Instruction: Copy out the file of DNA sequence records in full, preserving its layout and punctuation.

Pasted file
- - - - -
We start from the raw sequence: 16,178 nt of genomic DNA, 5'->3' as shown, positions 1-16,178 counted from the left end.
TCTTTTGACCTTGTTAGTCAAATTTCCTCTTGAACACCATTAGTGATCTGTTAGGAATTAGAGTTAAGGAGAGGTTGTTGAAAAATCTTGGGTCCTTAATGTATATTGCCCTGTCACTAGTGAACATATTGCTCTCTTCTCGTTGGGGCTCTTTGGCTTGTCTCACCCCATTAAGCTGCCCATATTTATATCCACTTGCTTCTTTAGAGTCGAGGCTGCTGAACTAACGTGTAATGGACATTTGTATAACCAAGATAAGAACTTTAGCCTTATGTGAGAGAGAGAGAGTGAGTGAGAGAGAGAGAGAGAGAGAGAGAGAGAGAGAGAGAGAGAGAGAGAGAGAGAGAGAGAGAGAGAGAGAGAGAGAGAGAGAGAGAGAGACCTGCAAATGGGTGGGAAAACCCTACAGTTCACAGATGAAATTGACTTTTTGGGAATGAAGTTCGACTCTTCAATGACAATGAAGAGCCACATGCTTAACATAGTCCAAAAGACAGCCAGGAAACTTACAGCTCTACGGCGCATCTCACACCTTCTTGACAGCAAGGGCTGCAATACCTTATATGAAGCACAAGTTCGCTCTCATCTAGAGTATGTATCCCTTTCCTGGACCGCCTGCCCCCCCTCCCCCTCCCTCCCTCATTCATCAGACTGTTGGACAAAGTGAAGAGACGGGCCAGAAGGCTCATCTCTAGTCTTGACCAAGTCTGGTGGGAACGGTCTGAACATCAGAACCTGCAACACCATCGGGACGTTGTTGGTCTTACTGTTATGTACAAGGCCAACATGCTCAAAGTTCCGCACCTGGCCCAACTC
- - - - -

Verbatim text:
We start from the raw sequence: 16,178 nt of genomic DNA, 5'->3' as shown, positions 1-16,178 counted from the left end.
TCTTTTGACCTTGTTAGTCAAATTTCCTCTTGAACACCATTAGTGATCTGTTAGGAATTAGAGTTAAGGAGAGGTTGTTGAAAAATCTTGGGTCCTTAATGTATATTGCCCTGTCACTAGTGAACATATTGCTCTCTTCTCGTTGGGGCTCTTTGGCTTGTCTCACCCCATTAAGCTGCCCATATTTATATCCACTTGCTTCTTTAGAGTCGAGGCTGCTGAACTAACGTGTAATGGACATTTGTATAACCAAGATAAGAACTTTAGCCTTATGTGAGAGAGAGAGAGTGAGTGAGAGAGAGAGAGAGAGAGAGAGAGAGAGAGAGAGAGAGAGAGAGAGAGAGAGAGAGAGAGAGAGAGAGAGAGAGAGAGAGAGAGAGACCTGCAAATGGGTGGGAAAACCCTACAGTTCACAGATGAAATTGACTTTTTGGGAATGAAGTTCGACTCTTCAATGACAATGAAGAGCCACATGCTTAACATAGTCCAAAAGACAGCCAGGAAACTTACAGCTCTACGGCGCATCTCACACCTTCTTGACAGCAAGGGCTGCAATACCTTATATGAAGCACAAGTTCGCTCTCATCTAGAGTATGTATCCCTTTCCTGGACCGCCTGCCCCCCCTCCCCCTCCCTCCCTCATTCATCAGACTGTTGGACAAAGTGAAGAGACGGGCCAGAAGGCTCATCTCTAGTCTTGACCAAGTCTGGTGGGAACGGTCTGAACATCAGAACCTGCAACACCATCGGGACGTTGTTGGTCTTACTGTTATGTACAAGGCCAACATGCTCAAAGTTCCGCACCTGGCCCAACTC